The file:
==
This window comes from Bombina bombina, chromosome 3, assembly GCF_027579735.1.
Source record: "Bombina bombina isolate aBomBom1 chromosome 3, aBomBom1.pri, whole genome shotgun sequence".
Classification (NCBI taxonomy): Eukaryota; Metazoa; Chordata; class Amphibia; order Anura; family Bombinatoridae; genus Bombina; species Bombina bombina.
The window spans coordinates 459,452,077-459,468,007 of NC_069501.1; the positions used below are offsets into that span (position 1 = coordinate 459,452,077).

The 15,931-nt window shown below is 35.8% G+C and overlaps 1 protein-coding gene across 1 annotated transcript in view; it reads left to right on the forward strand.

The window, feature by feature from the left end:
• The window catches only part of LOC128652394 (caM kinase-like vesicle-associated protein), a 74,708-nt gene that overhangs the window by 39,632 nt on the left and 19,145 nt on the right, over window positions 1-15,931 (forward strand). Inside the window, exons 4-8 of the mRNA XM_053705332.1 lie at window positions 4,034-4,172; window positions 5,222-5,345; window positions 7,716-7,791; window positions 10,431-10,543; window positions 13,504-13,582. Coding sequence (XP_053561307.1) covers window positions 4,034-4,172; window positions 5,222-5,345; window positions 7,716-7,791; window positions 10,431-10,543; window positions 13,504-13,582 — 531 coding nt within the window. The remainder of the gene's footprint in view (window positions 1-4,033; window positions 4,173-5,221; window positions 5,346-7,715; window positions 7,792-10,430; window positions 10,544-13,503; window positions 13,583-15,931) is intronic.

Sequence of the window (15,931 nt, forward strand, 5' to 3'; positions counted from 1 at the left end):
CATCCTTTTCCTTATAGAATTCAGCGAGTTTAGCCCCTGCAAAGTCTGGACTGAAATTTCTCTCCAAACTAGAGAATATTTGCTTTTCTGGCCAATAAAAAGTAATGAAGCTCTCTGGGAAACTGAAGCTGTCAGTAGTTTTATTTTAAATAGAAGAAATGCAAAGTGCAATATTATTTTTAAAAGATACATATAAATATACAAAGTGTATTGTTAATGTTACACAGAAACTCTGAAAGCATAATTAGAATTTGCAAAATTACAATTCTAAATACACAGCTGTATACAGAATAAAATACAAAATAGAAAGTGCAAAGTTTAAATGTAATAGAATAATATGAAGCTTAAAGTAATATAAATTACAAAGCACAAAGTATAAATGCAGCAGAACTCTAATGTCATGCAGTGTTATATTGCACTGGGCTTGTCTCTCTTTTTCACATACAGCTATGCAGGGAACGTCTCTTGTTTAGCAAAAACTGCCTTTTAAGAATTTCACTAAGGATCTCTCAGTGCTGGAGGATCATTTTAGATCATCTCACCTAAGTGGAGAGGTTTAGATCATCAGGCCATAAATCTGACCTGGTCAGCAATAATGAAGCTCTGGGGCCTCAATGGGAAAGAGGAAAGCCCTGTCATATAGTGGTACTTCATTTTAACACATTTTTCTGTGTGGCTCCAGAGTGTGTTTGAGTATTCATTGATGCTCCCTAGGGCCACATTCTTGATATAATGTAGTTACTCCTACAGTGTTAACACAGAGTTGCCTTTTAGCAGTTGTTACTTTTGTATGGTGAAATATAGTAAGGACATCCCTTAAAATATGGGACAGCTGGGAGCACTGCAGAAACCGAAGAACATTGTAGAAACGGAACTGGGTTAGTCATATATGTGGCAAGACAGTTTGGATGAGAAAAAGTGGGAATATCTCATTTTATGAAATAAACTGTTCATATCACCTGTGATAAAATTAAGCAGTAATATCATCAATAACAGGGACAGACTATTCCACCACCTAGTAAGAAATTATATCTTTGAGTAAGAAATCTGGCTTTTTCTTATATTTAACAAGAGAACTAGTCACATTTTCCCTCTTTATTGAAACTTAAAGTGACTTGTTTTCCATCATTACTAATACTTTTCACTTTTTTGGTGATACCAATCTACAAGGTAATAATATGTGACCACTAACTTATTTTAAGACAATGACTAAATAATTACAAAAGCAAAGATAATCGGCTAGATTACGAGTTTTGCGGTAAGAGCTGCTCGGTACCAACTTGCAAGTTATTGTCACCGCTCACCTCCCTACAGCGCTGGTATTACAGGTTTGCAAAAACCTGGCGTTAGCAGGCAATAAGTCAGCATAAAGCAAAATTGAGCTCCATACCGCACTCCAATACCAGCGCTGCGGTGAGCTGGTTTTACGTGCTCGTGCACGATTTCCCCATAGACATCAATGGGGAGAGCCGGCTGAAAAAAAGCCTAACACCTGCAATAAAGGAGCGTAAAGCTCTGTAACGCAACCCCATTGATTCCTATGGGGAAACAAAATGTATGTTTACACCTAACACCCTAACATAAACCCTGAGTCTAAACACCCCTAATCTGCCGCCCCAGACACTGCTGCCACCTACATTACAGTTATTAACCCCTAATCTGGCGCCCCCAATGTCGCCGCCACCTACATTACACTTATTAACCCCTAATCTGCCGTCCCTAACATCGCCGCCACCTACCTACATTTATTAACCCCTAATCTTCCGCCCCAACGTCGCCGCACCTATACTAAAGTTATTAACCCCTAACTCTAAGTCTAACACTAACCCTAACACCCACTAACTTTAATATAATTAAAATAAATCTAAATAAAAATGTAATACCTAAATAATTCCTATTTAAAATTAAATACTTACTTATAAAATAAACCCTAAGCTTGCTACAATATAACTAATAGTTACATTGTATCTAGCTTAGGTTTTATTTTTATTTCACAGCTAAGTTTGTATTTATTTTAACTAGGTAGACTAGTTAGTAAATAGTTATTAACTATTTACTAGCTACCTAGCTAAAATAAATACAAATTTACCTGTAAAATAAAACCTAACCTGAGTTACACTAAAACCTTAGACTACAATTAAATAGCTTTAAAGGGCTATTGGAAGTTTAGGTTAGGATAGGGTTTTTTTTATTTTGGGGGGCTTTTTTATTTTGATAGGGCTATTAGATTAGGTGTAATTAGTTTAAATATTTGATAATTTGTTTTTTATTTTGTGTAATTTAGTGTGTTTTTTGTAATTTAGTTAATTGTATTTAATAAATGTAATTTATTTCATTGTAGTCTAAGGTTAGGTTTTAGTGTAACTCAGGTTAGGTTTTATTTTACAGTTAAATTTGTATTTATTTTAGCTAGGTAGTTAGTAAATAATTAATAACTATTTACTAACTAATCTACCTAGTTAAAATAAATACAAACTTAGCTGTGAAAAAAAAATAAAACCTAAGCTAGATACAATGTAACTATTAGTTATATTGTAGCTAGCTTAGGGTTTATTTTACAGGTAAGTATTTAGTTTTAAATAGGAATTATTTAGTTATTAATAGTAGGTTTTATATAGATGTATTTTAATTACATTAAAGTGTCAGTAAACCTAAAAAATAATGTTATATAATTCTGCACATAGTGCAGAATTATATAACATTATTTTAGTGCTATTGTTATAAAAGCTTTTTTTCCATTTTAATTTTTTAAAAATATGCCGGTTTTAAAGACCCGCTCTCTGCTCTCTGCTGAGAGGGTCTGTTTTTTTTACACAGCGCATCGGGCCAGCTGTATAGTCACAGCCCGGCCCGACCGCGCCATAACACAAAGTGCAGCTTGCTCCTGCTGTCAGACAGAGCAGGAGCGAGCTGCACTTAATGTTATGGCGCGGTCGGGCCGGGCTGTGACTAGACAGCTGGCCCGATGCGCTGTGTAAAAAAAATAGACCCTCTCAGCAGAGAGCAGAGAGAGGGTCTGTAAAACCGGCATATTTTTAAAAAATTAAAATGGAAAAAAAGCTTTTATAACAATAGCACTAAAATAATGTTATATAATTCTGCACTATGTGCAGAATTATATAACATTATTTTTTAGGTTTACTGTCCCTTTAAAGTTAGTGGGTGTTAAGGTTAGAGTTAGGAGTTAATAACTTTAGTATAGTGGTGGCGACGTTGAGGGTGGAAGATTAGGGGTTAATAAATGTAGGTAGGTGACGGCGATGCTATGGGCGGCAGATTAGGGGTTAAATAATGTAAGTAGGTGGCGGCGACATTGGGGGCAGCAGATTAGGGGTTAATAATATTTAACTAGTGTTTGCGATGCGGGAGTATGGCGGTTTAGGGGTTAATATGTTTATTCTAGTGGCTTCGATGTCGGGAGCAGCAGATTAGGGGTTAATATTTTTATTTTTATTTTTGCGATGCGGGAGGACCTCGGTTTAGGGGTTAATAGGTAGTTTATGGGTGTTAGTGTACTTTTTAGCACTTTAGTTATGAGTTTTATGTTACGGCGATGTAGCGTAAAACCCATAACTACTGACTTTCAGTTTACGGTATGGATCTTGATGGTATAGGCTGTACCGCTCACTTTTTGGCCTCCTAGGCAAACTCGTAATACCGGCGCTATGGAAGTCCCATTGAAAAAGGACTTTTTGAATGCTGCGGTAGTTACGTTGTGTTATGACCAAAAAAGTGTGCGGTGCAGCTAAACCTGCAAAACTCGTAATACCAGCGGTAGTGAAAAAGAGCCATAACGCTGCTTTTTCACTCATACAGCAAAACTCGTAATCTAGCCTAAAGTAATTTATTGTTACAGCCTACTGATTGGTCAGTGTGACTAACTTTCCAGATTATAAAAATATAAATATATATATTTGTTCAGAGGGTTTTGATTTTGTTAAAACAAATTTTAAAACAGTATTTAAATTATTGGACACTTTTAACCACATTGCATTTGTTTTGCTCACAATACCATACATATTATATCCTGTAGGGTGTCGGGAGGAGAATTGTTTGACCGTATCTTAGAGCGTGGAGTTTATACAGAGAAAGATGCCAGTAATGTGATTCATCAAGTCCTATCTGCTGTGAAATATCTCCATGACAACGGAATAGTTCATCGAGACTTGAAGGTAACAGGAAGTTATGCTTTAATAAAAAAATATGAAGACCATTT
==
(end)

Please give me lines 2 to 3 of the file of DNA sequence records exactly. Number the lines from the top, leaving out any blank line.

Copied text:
Source record: "Bombina bombina isolate aBomBom1 chromosome 3, aBomBom1.pri, whole genome shotgun sequence".
Classification (NCBI taxonomy): Eukaryota; Metazoa; Chordata; class Amphibia; order Anura; family Bombinatoridae; genus Bombina; species Bombina bombina.